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The Second-Price Auction Solves King Solomon'S Dilemma

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  • H. REIJU MIHARA

Abstract

Consider the problem of allocating k identical, indivisible objects among n agents, where k is less than n. The planner's objective is to give the objects to the top k valuation agents at zero costs to the planner and the agents. Each agent knows her own valuation of the object and whether it is among the top k. Modify the (k+1)st-price sealed-bid auction by introducing a small participation fee and the option not to participate in it. This strikingly simple mechanism (modified auction) implements the desired outcome in iteratively weakly undominated strategies. Moreover, no pair of agents can profitably deviate from the equilibrium by coordinating their strategies or bribing each other.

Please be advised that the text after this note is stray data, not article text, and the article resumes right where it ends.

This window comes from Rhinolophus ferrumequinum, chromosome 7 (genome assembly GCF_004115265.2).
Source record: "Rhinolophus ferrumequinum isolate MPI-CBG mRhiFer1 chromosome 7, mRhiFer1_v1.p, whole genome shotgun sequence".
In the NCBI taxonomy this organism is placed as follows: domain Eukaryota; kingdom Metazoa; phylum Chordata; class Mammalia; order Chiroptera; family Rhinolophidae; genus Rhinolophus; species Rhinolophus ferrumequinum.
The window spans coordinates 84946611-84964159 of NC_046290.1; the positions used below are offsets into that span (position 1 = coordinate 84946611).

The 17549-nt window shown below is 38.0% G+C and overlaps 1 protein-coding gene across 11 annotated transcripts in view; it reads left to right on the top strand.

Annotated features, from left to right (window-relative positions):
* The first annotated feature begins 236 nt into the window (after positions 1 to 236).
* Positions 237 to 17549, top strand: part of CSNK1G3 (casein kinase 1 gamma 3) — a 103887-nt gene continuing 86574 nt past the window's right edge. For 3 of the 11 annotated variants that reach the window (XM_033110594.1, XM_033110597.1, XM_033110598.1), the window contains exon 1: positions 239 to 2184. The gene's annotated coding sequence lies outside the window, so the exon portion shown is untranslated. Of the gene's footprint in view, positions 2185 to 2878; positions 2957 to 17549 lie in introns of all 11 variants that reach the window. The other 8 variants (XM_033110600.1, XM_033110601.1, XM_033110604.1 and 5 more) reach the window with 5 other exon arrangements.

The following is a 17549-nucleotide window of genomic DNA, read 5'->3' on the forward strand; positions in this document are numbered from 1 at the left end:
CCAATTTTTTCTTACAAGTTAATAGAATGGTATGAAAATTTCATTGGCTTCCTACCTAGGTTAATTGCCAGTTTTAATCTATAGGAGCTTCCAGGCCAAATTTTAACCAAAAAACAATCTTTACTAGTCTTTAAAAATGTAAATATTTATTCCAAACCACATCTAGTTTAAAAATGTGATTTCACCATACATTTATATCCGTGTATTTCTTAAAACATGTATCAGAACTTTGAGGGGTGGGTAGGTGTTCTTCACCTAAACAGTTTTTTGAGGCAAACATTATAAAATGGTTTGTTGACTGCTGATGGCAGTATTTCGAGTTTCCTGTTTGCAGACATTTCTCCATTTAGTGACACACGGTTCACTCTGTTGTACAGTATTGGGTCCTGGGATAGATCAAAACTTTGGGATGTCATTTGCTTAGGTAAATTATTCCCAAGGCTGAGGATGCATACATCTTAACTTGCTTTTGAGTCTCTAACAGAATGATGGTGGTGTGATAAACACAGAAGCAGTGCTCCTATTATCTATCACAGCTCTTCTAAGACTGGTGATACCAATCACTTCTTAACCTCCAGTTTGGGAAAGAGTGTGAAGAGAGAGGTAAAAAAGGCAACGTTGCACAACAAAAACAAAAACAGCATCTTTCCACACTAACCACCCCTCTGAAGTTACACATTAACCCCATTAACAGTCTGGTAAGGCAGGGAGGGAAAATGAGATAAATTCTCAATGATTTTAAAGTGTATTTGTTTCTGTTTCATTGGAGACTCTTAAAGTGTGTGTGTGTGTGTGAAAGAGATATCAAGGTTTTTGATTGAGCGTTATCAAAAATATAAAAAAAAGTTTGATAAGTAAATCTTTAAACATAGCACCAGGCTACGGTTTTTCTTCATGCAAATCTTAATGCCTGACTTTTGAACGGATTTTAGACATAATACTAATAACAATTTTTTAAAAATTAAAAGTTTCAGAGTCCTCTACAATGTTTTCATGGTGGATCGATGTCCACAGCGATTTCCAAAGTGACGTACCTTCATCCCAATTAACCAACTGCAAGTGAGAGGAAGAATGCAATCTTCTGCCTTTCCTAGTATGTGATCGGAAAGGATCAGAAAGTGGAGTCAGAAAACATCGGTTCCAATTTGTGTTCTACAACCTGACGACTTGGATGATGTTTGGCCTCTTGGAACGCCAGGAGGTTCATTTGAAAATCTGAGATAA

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Bibliographic Info

Article provided by Japanese Economic Association in its journal Japanese Economic Review.

Volume (Year): 63 (2012)
Issue (Month): 3 (09)
Pages: 420-429

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Handle: RePEc:bla:jecrev:v:63:y:2012:i:3:p:420-429

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  1. Olszewski, Wojciech, 2003. "A simple and general solution to King Solomon's problem," Games and Economic Behavior, Elsevier, vol. 42(2), pages 315-318, February.
  2. Parimal Kanti Bag; Hamid Sabourian, 2004. "Distributing Awards Efficiently: More on King Solomon's Problem," Econometric Society 2004 North American Summer Meetings 257, Econometric Society.
  3. Perry, M. & Reny, P.J., 1995. "A general solution to king Solomon's dilemma," Discussion Paper 1995-81, Tilburg University, Center for Economic Research.
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